We could tell readers' that earlier today, just like two weeks ago when Beijing was blanketed by the worst smog on record, the official reading of Beijing air quality moved from "hazardous (at a 24 hour exposure at this level)" to the laughable "Beyond Index" reading (which maybe means Beijing needs a bigger index)...
... or we could just show these two pictures of Beijing before and after the smog: both taken at the same time, at the same place, with the only difference being the latest onslaught of what is now becoming a weekly occurrence of the worst breathing conditions recorded in any industrialized country.
For those who want to learn more, here is the SCMP:
Key index from US Embassy shoots above 350 and authorities maintain 'yellow' smog warning amid growing calls for action against pollutants.
Air pollution went from bad to worse in Beijing, after residents of the capital and surrounding areas again found themselves inundated in thick smog, leading to broader calls for a solution.
On Tuesday morning, the US embassy’s air quality index (AQI) reading for Beijing stood at 495 and “hazardous” at 11am, after having reached 517, or “beyond index”, at 6am.
The index rates anything over 150 as “unhealthy”, over 300 as “hazardous”, while a reading above the upper limit of 500 is regarded as “beyond index”.
Meanwhile, the Beijing Municipal Environmental Monitoring Centre gave the figure at 10am as 393, indicating the air in the capital was “severely polluted”.
The centre says pollution across Beijing is expected to persist because there is little wind to disperse pollutants. It advises city residents to stay indoors as much as possible.
Yesterday municipal weather authorities retained the "yellow" smog warning as visibility remained below 3,000 metres.
Air quality index readings in much of downtown Beijing, as measured by the local environmental watchdog and the US embassy, shot above 350 yesterday - a significant increase from Sunday.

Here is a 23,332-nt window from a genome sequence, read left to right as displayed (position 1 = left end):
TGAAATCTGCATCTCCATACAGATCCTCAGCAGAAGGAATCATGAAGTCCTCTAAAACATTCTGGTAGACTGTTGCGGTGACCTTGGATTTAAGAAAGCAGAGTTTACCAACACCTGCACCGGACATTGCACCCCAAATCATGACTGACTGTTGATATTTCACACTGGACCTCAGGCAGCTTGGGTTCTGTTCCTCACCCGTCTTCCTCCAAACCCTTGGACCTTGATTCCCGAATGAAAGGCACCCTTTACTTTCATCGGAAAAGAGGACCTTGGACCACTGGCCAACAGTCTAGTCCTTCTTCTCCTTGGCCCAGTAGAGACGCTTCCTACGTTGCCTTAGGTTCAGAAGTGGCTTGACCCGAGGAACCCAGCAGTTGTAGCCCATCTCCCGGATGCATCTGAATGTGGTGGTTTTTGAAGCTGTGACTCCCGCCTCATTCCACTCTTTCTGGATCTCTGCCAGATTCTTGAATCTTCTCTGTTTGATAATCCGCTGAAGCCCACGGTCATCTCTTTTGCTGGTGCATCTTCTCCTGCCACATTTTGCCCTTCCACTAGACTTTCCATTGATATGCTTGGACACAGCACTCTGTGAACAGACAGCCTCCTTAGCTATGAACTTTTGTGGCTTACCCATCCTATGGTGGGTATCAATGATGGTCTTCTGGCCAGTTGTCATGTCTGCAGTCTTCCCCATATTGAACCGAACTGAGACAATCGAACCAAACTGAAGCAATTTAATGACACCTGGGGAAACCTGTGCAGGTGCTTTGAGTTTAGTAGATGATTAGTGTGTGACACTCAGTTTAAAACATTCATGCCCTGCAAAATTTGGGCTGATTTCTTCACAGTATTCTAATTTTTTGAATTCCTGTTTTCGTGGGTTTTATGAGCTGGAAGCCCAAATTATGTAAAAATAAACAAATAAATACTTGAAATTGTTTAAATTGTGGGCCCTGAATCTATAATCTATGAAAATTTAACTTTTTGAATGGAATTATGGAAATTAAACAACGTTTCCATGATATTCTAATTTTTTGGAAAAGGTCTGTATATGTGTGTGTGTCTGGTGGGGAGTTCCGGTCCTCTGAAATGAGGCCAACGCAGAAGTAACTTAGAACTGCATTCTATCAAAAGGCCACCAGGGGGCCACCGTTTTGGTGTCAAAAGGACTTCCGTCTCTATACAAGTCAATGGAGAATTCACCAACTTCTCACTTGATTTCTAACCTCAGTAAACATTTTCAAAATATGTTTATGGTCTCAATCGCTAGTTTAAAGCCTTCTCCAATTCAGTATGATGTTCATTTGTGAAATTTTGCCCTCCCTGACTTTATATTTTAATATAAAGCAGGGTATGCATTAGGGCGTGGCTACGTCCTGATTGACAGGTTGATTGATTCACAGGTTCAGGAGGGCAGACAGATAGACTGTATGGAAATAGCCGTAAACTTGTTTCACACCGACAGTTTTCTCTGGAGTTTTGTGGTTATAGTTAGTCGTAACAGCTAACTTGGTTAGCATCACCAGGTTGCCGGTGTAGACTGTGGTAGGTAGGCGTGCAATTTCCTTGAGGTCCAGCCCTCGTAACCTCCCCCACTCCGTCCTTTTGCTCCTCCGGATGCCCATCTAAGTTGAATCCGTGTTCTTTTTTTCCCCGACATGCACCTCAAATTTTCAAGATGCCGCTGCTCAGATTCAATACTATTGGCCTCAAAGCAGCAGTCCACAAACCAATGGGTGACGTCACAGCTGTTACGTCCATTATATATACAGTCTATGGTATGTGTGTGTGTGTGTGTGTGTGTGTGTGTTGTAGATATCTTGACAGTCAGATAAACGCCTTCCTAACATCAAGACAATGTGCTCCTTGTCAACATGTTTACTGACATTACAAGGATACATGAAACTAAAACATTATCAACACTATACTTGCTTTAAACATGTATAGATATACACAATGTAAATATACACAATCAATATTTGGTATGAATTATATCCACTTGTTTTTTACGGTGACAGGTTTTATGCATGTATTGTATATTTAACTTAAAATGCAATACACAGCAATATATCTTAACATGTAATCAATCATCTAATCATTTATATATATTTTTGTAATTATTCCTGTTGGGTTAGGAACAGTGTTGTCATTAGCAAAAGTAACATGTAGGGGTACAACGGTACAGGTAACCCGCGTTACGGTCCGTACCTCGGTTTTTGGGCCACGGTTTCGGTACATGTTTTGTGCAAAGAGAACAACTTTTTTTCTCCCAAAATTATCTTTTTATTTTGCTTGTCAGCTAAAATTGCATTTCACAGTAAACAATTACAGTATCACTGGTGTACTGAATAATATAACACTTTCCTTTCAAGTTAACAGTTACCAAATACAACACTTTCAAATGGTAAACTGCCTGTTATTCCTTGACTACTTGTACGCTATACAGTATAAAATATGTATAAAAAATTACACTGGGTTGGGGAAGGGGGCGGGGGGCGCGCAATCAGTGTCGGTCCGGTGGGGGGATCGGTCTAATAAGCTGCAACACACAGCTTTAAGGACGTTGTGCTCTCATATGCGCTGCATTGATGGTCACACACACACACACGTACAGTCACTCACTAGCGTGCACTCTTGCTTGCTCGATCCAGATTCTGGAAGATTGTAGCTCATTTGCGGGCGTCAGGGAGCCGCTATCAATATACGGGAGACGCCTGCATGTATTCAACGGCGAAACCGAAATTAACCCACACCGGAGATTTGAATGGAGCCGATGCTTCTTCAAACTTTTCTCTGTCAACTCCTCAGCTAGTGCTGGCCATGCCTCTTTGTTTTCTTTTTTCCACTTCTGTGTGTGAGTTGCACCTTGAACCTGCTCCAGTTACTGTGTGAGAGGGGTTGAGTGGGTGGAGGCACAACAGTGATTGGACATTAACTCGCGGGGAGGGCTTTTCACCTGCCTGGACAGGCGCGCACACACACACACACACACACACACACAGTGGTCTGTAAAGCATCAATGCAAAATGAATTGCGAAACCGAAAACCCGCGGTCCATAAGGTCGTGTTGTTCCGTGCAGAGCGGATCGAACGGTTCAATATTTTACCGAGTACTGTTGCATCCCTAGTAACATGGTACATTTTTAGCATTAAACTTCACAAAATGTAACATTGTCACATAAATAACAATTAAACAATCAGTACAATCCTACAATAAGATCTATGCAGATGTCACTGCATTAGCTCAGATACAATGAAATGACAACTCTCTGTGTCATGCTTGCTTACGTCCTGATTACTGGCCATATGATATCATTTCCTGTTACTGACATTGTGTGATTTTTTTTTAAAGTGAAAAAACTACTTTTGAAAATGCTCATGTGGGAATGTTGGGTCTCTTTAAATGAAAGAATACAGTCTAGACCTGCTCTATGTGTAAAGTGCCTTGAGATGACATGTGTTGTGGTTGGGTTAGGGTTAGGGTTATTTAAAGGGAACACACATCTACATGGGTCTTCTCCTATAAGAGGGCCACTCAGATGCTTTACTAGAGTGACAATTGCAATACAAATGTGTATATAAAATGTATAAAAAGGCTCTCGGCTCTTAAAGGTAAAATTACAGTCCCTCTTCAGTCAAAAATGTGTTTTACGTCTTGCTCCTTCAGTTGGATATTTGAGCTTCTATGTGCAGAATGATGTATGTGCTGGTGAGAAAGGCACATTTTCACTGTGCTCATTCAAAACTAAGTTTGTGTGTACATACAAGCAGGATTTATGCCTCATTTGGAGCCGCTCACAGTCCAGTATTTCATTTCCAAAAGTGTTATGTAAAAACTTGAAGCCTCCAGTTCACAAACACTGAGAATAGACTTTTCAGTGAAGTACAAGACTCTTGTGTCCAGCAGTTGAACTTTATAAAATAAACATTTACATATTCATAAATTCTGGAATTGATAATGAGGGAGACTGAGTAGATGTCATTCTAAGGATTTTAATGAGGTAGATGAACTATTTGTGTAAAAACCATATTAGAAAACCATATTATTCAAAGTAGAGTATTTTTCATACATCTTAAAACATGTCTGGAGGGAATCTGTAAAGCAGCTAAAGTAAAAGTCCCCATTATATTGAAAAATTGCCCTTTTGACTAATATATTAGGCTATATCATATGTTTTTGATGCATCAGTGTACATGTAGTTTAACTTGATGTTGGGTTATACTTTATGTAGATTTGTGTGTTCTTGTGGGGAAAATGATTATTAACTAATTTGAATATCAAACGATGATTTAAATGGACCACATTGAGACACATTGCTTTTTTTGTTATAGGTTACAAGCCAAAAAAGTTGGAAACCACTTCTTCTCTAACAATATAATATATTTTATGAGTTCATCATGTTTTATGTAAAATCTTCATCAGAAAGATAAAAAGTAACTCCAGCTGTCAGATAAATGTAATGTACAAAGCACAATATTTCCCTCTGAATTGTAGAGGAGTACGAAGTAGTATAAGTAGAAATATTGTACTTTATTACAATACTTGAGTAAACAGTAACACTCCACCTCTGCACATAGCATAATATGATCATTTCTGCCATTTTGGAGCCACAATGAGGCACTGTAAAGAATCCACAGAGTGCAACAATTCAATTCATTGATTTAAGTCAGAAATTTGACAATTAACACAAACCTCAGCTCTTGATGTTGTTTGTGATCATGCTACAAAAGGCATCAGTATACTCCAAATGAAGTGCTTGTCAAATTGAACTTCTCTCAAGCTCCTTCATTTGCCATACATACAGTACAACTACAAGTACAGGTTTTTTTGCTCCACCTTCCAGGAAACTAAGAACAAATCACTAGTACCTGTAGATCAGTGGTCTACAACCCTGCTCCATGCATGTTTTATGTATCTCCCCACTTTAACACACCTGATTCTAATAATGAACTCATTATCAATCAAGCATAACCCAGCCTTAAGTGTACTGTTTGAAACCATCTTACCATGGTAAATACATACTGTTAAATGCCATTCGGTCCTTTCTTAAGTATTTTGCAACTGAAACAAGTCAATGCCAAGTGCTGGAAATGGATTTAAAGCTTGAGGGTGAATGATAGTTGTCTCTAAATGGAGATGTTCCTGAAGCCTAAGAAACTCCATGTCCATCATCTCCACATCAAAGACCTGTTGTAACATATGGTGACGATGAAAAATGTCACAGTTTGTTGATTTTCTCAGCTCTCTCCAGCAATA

The US embassy's air quality readings, published hourly on its Twitter feed, showed the level of PM2.5 rose drastically throughout the day to 496 at 4pm- far above the "hazardous" level of 300 micrograms per cubic metre.
The Beijing Municipal Environmental Centre, which is under the city's Environmental Protection Bureau, rated air quality in most of the city as being seriously polluted, as PM2.5 readings fluctuated between 340 and 360.
When the level of PM2.5 in the air surpasses 100, it is deemed unhealthy for people with heart or lung disease, older adults and children, and those groups should reduce prolonged or heavy exertion, particularly outdoors, according to advice given by the US Embassy.
The smog also appeared to have spread farther to southeastern regions, with flight disruptions being reported yesterday morning at 10 mainland airports, including in Hebei's Shijiazhuang and Henan's Zhengzhou .
Visibility at the Shijiazhuang airport was reduced to around 100 metres, forcing the cancellation of at least seven flights, and in Zhengzhou more than 10,000 passengers were stranded by 11.30am, as up to 150 flights were either cancelled or delayed, China National Radio reports.
The good news for China is that unlike Japan it will not have to worry about such a petty concern as an aging population: all it needs to do is tell the plebs that the air is good and everyone should enjoy the lovely yellow day and poof: there go a few trillion in underfunded future pensions and entitlement benefits.